The student conduct process exists to protect the rights of the community. The rights and privileges of the individual are components of a community. These rights are protected with vigilance equal to the enforcement of rules and procedures. When a student is unable to conform their behavior to community expectations and values the student should no longer share in the privilege of participating in this community.

RESPECT: You are expected to show positive regard for each other.
COMMUNITY: You are expected to build and enhance a community of your peers.
INTEGRITY: You are expected to exemplify honesty, honor and respect for the truth in all your dealings.
RESPONSIBILITY: In relation to student rights, you are given and accept a high level of responsibility to self, to others and the community.

It is mandatory that all work submitted for this class is original and created by you specifically for this semester and this class. Any instances where work is discovered to closely resemble material found online will be regarded as plagiarism. In such cases, appropriate sanctions will be implemented for all individuals involved in plagiarizing coursework. Plagiarism is a violation of the University Senate Rules and Regulations and will not be tolerated. Consequences may include failing the project, disqualification from the VisCom Sophomore Review, course failure, departmental suspension, or expulsion from the university.

Important note about Artificial Intelligence: If AI is used to help create text or images in this project (or any project in any of your classes), it is imperative to be transparent and honest about its involvement. AI can be embraced and explored as a tool used to enhance the creative process. Maintaining mastery over the AI and making necessary alterations to all final deliverables is crucial.

As we navigate this learning process, we must remember to exercise responsible AI usage and ensure that AI serves as a valuable assistant rather than a substitute for creativity and originality. Together, we can leverage AI to augment our process. Honesty and integrity could lead to a more insightful and ethical exploration of AI's potential in the creative domain.

Consequences may include course failure, departmental suspension, or expulsion from the university.

Academic misconduct will not be tolerated in this class. Academic misconduct by a student shall include, but not be limited to, disruption of classes; threatening an instructor or fellow student in an academic setting; giving or receiving of unauthorized aid on examinations, reports or other assignments; knowingly misrepresenting the source of any academic work; unauthorized changing of grades; unauthorized use of University approvals or forging of signatures; plagiarizing of another's work; or otherwise acting dishonestly.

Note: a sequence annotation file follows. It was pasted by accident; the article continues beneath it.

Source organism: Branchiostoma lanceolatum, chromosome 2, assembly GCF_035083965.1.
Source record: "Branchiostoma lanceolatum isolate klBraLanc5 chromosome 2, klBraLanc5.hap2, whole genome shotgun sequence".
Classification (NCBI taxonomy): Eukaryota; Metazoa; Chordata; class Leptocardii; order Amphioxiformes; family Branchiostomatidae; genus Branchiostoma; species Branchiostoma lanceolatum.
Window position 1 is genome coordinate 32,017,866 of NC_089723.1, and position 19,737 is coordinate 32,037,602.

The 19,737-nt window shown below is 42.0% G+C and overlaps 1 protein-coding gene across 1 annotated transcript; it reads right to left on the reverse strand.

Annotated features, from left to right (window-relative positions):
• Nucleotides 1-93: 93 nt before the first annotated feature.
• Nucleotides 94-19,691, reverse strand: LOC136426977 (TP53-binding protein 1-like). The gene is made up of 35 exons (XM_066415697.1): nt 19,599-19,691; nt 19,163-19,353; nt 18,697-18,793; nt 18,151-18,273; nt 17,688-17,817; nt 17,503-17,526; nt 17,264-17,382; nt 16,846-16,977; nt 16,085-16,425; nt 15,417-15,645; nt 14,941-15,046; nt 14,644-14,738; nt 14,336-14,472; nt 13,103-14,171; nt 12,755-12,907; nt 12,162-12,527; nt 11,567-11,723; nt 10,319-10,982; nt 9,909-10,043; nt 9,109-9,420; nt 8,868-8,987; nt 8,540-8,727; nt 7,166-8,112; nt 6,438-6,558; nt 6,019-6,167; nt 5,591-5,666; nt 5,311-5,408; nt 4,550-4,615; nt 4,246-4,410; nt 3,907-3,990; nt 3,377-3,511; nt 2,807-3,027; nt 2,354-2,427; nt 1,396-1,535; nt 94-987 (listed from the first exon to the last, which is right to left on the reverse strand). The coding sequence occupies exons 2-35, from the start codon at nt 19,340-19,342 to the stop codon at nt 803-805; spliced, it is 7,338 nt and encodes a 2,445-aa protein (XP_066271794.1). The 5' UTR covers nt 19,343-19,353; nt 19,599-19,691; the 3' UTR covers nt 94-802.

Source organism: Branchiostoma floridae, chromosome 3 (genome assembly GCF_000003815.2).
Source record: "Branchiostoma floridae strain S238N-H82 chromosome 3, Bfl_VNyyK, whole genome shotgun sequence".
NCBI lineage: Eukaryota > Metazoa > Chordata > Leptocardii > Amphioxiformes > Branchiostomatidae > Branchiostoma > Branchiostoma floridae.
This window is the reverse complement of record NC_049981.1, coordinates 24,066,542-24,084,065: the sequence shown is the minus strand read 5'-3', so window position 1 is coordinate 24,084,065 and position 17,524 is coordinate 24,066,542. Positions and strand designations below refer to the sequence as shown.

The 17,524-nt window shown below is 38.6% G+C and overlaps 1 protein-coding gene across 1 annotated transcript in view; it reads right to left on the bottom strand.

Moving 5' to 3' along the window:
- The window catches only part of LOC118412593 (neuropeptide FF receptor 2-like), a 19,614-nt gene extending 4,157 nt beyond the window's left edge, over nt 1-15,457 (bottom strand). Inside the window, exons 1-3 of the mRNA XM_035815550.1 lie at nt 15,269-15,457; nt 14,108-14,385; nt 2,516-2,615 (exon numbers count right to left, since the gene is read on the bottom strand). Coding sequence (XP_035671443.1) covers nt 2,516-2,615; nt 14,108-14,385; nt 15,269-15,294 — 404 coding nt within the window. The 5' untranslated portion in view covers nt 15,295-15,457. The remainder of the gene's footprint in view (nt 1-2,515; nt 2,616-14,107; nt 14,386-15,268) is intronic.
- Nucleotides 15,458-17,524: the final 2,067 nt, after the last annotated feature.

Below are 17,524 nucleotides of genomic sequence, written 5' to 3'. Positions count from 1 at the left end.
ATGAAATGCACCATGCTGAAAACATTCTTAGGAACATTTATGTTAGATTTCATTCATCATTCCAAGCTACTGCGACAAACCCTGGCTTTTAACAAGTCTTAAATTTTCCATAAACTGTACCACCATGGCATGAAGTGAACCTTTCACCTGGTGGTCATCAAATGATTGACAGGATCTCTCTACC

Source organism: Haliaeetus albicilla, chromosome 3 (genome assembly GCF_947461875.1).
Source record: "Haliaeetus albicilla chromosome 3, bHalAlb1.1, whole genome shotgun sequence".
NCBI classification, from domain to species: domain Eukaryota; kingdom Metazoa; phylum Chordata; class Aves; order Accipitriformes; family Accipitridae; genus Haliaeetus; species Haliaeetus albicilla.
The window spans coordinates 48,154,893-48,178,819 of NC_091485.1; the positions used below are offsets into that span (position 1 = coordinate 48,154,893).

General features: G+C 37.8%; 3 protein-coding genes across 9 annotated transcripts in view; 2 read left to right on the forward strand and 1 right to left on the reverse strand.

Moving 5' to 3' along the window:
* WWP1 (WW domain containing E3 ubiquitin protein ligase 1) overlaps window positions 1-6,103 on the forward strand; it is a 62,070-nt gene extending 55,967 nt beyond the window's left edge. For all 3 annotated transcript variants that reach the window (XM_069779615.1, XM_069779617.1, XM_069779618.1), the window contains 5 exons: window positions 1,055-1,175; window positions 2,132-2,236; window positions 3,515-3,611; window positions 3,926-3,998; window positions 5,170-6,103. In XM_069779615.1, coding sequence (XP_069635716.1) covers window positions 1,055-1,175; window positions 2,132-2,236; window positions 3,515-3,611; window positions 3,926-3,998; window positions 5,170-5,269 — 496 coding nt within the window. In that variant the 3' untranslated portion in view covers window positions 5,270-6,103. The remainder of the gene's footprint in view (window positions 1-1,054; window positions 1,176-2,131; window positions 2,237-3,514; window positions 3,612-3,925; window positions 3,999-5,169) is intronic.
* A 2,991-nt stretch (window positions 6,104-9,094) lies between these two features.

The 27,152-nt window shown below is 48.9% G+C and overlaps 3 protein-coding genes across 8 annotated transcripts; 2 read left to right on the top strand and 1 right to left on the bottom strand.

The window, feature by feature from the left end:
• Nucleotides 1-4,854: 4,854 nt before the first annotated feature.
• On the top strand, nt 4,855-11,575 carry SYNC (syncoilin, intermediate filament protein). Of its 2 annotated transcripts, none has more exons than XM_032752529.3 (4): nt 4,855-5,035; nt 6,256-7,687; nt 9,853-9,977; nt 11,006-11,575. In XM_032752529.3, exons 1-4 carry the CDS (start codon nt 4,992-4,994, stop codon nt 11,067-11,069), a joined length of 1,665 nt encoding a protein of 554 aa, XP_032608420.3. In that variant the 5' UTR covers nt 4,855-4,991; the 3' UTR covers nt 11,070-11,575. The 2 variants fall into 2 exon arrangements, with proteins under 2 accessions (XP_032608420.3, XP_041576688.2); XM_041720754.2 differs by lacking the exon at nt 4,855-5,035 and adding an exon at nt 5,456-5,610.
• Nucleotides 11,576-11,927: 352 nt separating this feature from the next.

Disruptive Behavior: The scope and content of the material included in this course are defined by the instructor in consultation with the responsible academic unit. While the orderly exchange of ideas, including questions and discussions prompted by lectures, discussion sessions and laboratories, is viewed as a normal part of the educational environment, the instructor has the right to limit the scope and duration of these interactions. Students who engage in disruptive behavior, including persistent refusal to observe boundaries defined by the instructor regarding inappropriate talking, discussions, and questions in the classroom or laboratory may be subject to discipline for non-academic misconduct for disruption of teaching or academic misconduct.

List of Policies and Resources on ArcD website

ArcD Student Hub
This new site is a great resource for all KU Architecture & Design students. Visit it to see weekly announcements, advising info, policies and resources, job postings, internships, scholarship opportunities, upcoming electives and study abroad trips, student organizations information and events! The site will be updated weekly during the academic year.

Connect with Your Academic Advisors
Real-time conversations with an academic advisor are the fastest path to assistance and support. The ARC/D advisors offer two kinds of real-time availability: 1. Virtual Drop-In Hours  2. Scheduled In-Person Appointments. Check out the website for more information or to setup an appointment.

The Student Access Center (SAC) coordinates academic accommodations and services for all eligible KU students with disabilities. If you have a disability for which you wish to request accommodation and have not contacted SAC, please do so as soon as possible. They are located in 22 Strong Hall and can be reached at 785-864-4064 (V/TTY). Please contact me privately in regard to your needs in this course.

Writers need feedback, sounding boards, and other people to coach them while they compose. That's where the KU Writing Center comes in. It's a place for productive talk about writing, with trained peer consultants to help you brainstorm, draft, and revise your projects.

University Academic Support Centers provides a variety of academic support programs designed to support learning for all KU students.

Academic Learning Center offers many services and programs to assist students in their academic success and to enhance their collegiate experience at KU.

CAPS Personal Counseling Services can help students with issues related to adjusting to college and other psychological, interpersonal, and family problems. Individual sessions, group sessions and psychiatric services are available.


Academic Misconduct
Change of Grade
Commercial Note-Taking
Commitment to Integrity and Ethical Conduct
Diversity and Inclusion
KBOR Statement on Free Expression
Mandatory Reporting
Nondiscrimination, Equal Opportunity, and Affirmative Action
Racial and Ethnic Harassment Policy 
Sexual Harassment
Student Rights and Responsibilities
Weapons, Including Firearms